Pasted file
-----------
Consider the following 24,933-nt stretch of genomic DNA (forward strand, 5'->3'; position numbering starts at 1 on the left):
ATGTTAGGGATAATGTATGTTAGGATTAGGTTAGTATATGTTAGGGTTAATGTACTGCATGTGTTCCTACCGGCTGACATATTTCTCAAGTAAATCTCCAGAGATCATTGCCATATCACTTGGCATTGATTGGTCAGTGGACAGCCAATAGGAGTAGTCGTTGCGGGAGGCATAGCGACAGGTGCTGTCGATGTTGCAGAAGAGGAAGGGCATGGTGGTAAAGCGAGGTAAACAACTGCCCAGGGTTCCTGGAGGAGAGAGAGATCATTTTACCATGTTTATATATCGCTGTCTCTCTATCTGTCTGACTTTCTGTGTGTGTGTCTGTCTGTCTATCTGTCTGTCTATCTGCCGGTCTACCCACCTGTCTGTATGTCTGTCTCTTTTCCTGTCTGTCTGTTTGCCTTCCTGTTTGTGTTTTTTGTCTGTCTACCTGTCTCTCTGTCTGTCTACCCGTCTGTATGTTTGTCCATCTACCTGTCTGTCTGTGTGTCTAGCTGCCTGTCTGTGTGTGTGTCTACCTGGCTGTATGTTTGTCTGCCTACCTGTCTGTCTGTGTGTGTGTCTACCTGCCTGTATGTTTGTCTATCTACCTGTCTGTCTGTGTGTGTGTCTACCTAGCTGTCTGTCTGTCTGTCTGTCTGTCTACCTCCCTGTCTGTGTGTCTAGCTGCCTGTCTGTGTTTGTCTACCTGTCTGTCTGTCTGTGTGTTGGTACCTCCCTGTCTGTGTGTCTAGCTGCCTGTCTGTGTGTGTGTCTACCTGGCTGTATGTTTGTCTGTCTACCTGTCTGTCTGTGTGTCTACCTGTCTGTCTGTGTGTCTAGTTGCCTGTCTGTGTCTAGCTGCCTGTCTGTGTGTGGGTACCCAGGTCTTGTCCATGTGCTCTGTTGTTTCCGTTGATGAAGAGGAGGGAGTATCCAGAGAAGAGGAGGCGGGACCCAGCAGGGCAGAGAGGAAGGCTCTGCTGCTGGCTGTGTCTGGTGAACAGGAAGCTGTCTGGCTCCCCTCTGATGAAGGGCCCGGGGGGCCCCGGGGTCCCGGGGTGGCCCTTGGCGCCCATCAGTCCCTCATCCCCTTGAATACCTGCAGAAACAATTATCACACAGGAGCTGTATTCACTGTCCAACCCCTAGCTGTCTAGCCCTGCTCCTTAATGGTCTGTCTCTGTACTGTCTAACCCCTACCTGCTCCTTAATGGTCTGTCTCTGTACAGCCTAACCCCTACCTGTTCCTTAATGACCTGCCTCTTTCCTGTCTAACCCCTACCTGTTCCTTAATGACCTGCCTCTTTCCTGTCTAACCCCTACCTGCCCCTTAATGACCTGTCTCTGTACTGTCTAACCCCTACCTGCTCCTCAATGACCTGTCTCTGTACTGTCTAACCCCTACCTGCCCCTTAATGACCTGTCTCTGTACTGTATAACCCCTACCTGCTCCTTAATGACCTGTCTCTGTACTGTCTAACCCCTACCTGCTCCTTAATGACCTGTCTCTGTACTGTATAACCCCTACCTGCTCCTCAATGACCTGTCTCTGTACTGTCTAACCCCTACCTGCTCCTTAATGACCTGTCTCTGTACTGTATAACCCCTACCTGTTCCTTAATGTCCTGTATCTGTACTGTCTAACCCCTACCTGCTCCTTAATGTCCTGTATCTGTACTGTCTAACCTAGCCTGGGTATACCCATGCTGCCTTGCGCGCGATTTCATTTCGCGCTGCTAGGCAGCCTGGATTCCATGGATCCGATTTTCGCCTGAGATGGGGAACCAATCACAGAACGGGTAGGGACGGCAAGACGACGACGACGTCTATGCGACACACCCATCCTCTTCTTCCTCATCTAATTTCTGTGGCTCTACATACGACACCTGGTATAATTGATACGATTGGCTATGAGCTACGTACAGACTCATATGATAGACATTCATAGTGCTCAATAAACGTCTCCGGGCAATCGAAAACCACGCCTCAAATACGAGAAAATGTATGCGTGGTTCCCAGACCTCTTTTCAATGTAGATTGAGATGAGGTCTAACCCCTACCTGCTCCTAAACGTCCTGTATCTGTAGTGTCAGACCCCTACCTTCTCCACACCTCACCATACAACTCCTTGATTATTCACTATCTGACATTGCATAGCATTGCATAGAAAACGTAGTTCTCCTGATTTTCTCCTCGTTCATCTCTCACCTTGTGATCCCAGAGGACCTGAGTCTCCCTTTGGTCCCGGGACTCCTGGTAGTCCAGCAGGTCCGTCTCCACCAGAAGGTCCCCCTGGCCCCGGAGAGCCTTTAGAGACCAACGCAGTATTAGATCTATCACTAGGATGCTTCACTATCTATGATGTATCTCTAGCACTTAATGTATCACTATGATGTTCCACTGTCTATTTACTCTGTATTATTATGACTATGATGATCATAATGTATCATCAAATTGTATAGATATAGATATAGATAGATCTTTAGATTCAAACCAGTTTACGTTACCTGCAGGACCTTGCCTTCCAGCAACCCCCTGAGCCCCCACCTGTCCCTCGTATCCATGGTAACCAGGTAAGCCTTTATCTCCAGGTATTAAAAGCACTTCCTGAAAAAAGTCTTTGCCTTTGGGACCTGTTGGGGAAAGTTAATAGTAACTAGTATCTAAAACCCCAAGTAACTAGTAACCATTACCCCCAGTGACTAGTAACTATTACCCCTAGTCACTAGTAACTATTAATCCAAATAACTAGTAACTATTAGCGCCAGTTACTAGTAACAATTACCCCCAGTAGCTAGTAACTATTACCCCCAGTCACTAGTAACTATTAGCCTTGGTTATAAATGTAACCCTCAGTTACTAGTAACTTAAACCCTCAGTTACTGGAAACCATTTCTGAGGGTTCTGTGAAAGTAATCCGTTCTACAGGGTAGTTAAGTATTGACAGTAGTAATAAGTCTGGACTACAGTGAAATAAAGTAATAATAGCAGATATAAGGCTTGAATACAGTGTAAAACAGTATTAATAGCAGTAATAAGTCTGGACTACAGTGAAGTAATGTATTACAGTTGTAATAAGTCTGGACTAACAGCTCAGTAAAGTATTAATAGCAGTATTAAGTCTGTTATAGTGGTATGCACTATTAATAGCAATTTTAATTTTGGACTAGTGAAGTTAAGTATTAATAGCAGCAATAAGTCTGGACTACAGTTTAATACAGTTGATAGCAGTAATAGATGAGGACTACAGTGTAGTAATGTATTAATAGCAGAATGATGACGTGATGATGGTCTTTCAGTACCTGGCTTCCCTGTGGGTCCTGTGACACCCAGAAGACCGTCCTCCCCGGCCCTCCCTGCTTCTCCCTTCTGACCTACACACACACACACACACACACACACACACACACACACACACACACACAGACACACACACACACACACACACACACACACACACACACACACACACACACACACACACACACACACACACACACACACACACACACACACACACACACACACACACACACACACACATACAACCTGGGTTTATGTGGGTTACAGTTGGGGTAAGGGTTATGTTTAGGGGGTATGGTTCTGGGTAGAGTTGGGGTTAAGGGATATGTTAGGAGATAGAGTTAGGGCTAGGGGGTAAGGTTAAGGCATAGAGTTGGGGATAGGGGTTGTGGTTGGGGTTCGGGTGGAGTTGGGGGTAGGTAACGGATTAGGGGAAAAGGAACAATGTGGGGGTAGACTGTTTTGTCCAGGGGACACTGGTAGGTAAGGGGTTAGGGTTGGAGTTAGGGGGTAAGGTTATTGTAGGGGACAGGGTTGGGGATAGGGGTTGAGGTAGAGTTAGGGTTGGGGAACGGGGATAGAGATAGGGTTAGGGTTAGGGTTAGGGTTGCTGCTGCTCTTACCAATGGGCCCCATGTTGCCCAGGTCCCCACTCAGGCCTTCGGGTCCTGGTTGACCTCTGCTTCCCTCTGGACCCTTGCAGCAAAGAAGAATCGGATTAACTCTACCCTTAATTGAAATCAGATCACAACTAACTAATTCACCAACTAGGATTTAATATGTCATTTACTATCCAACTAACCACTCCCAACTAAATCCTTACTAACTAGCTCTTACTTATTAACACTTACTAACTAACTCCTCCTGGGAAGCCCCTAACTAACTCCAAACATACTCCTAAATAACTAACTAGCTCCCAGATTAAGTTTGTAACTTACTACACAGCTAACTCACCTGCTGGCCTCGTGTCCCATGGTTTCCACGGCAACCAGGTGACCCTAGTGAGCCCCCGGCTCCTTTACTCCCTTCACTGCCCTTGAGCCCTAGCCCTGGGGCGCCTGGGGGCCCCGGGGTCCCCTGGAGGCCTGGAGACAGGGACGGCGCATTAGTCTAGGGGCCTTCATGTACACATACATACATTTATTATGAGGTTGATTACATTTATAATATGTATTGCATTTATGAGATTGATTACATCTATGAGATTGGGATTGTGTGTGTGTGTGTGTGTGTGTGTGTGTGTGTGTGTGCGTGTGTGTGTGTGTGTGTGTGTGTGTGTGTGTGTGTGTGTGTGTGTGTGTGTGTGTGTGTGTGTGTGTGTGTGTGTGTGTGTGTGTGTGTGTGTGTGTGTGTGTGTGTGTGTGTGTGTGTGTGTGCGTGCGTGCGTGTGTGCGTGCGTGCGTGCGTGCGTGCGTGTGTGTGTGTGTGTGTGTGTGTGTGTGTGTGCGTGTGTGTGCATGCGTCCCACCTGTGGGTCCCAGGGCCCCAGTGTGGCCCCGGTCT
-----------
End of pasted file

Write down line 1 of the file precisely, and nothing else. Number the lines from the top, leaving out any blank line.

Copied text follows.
Consider the following 24,933-nt stretch of genomic DNA (forward strand, 5'->3'; position numbering starts at 1 on the left):